Matchmaking can be a bit spotty — multiplayer is, ideally, a mode to play with friends instead of strangers — and joining up with a game in progress can take a long, long time. Connection issues also cause multiplayer sessions to end too often as well. When it does get going, though, the co-op gameplay is a lot of fun, transforming the more methodical pace of solo play into a frantic experience. Bullets and robots fill the screen (only occasionally causing the framerate to stutter a bit) and make for a lovely, chaotic experience. Going through the campaign with three additional Walters is, really, the ideal way to complete the game, but the spotty matchmaking gets in the way of making this a truly viable option. Considering how much of a focus this aspect of Shoot Many Robots is, it seems strange that the developers didn’t wait to release their game until these problems were ironed out. A patch that resolves the spotty matchmaking would go a long way toward improving the game.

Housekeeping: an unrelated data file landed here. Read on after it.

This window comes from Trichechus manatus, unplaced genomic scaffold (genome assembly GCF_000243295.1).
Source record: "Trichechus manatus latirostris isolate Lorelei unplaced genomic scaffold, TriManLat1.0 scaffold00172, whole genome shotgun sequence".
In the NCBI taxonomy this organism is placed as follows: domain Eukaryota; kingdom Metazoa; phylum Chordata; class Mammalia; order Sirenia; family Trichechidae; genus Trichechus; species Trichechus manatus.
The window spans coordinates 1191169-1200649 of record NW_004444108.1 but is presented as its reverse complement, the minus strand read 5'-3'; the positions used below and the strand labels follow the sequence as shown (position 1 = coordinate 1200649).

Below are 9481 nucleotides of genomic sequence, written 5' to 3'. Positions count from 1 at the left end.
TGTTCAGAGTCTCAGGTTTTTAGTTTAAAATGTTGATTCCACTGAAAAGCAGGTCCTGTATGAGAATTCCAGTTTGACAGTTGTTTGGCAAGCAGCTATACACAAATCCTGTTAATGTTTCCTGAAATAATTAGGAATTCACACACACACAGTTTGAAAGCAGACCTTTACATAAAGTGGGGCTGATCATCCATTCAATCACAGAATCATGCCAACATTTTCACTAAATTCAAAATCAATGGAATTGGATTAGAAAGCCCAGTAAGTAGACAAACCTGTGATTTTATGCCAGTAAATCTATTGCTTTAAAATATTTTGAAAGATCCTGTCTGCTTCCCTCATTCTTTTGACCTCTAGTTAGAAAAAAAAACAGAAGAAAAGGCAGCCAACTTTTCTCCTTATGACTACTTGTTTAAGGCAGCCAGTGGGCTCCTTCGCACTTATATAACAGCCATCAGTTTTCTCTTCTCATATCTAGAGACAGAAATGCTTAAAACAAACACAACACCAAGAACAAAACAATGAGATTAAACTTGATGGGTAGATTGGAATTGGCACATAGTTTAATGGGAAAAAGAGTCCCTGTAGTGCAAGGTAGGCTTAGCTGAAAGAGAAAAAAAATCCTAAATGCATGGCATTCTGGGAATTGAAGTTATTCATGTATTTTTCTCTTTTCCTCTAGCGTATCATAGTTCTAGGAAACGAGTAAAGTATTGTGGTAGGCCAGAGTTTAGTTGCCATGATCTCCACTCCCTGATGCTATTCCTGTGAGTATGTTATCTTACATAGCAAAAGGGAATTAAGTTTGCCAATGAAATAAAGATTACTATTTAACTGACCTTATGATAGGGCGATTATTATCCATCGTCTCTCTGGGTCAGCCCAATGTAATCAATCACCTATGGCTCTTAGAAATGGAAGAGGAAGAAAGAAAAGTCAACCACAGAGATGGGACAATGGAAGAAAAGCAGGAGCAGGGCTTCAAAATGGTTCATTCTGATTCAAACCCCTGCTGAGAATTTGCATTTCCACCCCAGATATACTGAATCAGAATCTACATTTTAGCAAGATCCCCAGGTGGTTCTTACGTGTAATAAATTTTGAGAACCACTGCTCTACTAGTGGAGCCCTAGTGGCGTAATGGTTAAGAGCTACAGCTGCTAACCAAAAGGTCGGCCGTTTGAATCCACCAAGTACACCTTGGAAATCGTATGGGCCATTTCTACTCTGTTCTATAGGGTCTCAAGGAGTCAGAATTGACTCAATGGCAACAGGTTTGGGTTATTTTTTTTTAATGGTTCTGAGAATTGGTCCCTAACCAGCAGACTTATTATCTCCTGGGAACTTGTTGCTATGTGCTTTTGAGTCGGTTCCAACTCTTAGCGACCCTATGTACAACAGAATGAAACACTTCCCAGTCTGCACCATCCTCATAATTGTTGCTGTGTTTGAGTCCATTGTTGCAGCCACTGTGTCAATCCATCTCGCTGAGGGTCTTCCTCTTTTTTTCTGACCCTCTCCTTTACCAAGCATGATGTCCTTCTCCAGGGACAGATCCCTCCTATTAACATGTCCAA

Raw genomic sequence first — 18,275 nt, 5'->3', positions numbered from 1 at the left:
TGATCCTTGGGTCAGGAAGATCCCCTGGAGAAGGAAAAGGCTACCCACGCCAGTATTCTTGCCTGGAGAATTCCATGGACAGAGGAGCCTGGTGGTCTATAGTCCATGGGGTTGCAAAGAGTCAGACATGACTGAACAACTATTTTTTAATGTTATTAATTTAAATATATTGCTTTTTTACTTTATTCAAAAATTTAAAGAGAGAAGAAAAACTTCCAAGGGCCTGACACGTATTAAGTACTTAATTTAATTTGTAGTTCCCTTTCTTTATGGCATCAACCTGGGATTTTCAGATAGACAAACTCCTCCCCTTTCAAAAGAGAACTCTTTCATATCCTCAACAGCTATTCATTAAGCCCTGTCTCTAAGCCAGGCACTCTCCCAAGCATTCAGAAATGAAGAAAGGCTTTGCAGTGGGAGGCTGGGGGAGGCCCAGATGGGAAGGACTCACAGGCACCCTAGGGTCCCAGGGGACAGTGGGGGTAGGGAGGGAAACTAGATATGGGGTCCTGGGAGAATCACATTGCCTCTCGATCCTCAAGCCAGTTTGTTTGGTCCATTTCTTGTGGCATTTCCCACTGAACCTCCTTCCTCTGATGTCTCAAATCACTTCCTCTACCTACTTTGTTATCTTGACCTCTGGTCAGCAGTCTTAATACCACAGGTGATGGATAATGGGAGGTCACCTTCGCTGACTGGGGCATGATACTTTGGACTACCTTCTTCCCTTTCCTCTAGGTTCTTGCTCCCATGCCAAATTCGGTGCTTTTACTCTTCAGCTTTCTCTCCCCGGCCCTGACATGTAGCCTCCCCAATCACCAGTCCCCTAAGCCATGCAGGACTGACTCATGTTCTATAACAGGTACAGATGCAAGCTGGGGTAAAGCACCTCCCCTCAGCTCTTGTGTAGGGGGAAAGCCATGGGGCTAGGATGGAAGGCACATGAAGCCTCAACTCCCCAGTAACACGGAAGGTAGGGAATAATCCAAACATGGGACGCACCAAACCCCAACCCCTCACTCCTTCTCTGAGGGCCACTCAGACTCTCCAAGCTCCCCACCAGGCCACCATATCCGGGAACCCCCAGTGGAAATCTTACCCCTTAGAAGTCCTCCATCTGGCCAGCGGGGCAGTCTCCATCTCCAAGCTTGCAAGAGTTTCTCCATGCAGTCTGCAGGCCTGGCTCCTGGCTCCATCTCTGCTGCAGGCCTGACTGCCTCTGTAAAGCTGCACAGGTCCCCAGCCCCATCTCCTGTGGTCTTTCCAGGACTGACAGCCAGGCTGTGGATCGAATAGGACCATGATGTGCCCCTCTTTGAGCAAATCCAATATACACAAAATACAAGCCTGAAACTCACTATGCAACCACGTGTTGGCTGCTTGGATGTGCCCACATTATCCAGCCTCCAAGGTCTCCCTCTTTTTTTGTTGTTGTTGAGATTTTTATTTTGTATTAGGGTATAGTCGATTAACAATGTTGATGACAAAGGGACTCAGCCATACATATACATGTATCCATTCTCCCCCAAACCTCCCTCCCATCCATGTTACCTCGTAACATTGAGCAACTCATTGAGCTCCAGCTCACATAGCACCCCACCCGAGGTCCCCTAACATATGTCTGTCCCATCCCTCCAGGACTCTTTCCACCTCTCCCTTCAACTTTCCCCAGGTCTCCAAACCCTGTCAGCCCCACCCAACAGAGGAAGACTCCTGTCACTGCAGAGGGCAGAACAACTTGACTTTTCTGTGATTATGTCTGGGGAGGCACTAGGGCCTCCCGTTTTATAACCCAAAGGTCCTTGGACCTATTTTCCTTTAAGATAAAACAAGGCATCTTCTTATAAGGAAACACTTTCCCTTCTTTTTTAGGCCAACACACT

Though I don’t usually like to make recommendations based on some imagined cost/fun ratio, Shoot Many Robots is a great value proposition at its $10 price point. There is a tremendous amount of game to play through and plenty of reasons to keep coming back for further rounds of mechanical homicide well after completing the title. The quality of the action and the depth of the gameplay easily outweigh a handful of faults, making Shoot Many Robots a game well worth checking out.